Using great, fresh ingredients and employing a little planning will give you time to enjoy a delicious feast and time with family and friends. Tunbridge Wells Farmers’ Markets Manager Bruce McMichael shows you how to have a stress-free festive lunch
Farmers’ markets and farm shops are fun places to visit at any time of year, and particularly at Christmas when carol singers, fairly lights and mulled wine make it an extra special occasion.
Many of us will have ordered turkeys from artisan butchers, farmers’ markets or farm-shops and will be collecting them anytime now. Such planning is essential for a successful Christmas Day and to reduce stress levels, remember to write a menu, shopping list and schedule for the big day.
One of the biggest decisions is whether to have turkey with all the trimmings or a goose or ham. Many people claim turkey is a boring meat, plain tasting and dry. However, with a little care and attention, it can become a showstopper.
If you’re using a frozen turkey, it will need hours to defrost. If you keep it in the fridge it will take 3-4 days for a 12 – 16 llb bird to defrost, for example. Placed in a bowl and covered with cold water, you’ll need approximately 30 minutes per lb for thawing – make sure you change the water every hour or so.
On Christmas Day morning trim the sprouts, dry them and store in food bags in the fridge. Peel carrots, parsnips, cut the smaller ones in half lengthways and the larger ones into quarters, store them in a bowl of water to prevent them browning. These are great dotted with butter with a shake of caraway or fennel seeds to add extra interest.
Peel the potatoes and cut into large chunks ready for roasting, then cover with cold water to keep fresh.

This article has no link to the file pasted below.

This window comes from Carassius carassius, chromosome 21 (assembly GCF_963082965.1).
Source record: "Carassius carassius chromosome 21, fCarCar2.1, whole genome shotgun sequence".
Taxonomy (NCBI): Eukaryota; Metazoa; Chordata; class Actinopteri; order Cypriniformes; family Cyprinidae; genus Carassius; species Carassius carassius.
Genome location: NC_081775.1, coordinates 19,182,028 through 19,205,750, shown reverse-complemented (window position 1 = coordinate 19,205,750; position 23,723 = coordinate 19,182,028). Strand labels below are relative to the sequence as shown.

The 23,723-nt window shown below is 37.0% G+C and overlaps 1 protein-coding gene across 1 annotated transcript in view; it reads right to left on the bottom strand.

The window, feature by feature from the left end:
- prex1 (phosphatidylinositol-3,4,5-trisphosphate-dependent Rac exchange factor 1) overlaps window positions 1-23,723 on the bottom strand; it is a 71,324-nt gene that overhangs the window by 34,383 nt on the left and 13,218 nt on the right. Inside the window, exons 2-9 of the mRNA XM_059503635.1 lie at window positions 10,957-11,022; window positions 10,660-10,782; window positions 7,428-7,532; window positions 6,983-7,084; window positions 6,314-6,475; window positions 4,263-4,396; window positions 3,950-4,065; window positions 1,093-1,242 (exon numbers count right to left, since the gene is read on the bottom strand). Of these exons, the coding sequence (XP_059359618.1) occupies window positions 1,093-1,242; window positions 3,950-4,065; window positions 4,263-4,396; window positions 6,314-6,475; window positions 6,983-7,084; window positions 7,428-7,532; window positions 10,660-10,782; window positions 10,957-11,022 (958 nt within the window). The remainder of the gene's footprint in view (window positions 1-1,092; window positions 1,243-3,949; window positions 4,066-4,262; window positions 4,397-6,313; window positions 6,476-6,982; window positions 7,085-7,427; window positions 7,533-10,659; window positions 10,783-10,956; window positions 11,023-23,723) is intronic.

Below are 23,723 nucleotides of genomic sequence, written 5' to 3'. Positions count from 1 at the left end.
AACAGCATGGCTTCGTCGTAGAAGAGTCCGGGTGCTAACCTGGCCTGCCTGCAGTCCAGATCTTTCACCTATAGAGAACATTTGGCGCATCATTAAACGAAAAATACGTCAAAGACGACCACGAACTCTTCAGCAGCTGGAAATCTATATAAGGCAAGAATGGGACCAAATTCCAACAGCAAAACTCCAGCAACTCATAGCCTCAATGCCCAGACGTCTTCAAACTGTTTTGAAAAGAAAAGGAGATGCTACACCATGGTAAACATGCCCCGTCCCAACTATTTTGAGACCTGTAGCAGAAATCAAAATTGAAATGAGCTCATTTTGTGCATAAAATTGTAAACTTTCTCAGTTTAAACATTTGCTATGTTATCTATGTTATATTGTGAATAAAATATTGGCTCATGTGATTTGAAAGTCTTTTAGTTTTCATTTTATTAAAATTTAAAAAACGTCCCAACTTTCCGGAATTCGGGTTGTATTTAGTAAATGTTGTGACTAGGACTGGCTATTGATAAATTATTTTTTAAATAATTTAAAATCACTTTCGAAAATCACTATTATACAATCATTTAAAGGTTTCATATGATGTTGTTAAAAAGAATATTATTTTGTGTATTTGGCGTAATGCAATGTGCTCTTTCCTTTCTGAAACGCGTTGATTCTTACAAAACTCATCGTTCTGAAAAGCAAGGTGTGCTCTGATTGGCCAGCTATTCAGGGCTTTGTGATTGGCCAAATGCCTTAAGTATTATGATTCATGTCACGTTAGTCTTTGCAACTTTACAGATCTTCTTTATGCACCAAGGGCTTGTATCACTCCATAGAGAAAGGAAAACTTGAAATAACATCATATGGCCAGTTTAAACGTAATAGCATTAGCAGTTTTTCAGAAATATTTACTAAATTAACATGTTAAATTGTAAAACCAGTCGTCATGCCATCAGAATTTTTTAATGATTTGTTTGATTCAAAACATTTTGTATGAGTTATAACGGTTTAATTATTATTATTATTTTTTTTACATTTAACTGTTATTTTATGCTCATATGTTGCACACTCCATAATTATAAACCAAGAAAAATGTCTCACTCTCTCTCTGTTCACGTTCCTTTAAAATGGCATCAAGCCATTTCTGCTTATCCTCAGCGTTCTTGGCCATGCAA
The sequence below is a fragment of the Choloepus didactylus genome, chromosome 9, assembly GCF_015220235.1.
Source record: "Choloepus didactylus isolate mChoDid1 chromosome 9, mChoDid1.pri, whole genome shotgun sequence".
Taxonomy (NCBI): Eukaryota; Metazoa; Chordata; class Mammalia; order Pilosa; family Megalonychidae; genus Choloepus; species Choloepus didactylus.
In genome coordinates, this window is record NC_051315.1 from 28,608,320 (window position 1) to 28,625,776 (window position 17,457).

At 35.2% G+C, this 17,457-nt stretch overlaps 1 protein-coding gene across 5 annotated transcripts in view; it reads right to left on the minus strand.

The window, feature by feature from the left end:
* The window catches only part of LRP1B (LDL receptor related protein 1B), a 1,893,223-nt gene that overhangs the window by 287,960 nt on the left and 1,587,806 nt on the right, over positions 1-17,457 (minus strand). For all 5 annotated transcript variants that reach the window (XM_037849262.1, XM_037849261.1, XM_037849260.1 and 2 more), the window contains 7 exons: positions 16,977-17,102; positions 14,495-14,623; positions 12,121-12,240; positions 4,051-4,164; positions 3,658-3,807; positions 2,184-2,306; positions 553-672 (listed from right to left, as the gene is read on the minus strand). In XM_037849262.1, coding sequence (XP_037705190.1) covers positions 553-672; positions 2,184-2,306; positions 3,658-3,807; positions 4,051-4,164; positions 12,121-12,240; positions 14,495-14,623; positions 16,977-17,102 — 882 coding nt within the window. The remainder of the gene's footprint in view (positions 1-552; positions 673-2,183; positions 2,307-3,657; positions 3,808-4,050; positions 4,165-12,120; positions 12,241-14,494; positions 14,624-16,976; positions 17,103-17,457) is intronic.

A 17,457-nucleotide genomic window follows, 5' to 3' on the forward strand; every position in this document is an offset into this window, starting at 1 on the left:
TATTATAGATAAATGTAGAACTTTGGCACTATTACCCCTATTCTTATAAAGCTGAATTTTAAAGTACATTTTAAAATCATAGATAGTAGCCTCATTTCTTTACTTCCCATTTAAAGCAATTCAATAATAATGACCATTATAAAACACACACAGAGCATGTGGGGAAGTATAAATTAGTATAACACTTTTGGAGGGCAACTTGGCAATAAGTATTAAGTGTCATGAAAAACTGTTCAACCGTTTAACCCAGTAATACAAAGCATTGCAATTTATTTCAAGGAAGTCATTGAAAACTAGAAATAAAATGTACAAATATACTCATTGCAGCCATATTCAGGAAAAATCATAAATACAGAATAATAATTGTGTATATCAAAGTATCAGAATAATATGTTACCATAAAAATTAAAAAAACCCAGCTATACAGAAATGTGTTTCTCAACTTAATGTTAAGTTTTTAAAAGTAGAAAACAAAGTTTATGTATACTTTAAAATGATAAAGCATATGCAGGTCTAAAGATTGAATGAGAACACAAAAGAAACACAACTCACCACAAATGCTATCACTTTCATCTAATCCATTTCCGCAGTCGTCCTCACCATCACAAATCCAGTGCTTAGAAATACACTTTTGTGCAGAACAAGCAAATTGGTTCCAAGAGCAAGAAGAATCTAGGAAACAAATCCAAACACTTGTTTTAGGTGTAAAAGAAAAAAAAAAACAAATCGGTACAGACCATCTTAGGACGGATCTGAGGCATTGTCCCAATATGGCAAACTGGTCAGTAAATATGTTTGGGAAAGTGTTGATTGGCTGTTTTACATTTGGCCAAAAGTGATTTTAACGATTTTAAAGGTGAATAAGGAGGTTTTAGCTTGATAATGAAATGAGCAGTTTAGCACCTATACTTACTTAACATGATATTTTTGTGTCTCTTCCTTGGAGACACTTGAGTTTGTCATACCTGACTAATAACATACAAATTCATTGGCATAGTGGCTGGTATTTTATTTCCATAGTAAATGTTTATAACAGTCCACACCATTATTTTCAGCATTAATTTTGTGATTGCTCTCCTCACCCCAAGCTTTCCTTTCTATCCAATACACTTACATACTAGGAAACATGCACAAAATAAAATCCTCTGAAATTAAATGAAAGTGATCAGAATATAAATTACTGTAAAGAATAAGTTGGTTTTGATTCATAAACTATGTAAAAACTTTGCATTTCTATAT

To make the stuffing, try blitzing some onion, bread, sage, garlic and butter in a food processor, then before shaping the mixture into balls and cooking at 220°C for 20 minutes until golden brown. Finally turn the oven down to 170°C to cook them through for around 10 minutes, but check on progress after five minutes or so.
The trick to cooking turkey well and retaining the natural succulence, is to roast it on a high temperature, before cooking long and low. Leaving roasted meats and birds to rest for a minimum of 20 minutes before carving will also help to retain the juices, delivering a rich, delicious flavour. If cooking a full turkey, stuffing the cavity will also increase flavour and stop it from drying out.
To make the gravy, start by finely dicing some carrots, onions and celery. Heat your roasting juices and pan scraping on a medium heat, add the diced vegetables and any herbs you like and wait until the vegetables caramelises. Adding a generous splash of red wine before reducing the mixture gives the gravy a greater depth of flavour, as will whisking in a knob of butter at the final stage.
Finally, plate-up and get some little helpers to serve your Christmas feast on a sparkling table and take pleasure in your food.
Check http://kfma.org.ukto find your local farmers’ market.
Top tips for Christmas Dinner
Par-boil potatoes and roll in semolina before roasting for extra crunch.
Looking for a really crunch turkey skin? Place the bird in a very hot oven, 200°C, for 40 minutes. Then reduce heat to 170°C for the remainder of the cooking time.
Cranberry sauce, bread sauce and chestnut can also be frozen in advance – just add a splash of cream or milk after reheating.
Freeze left over wine in ice cube trays, adding later to sauces, gravy or if it’s white to chill your wine.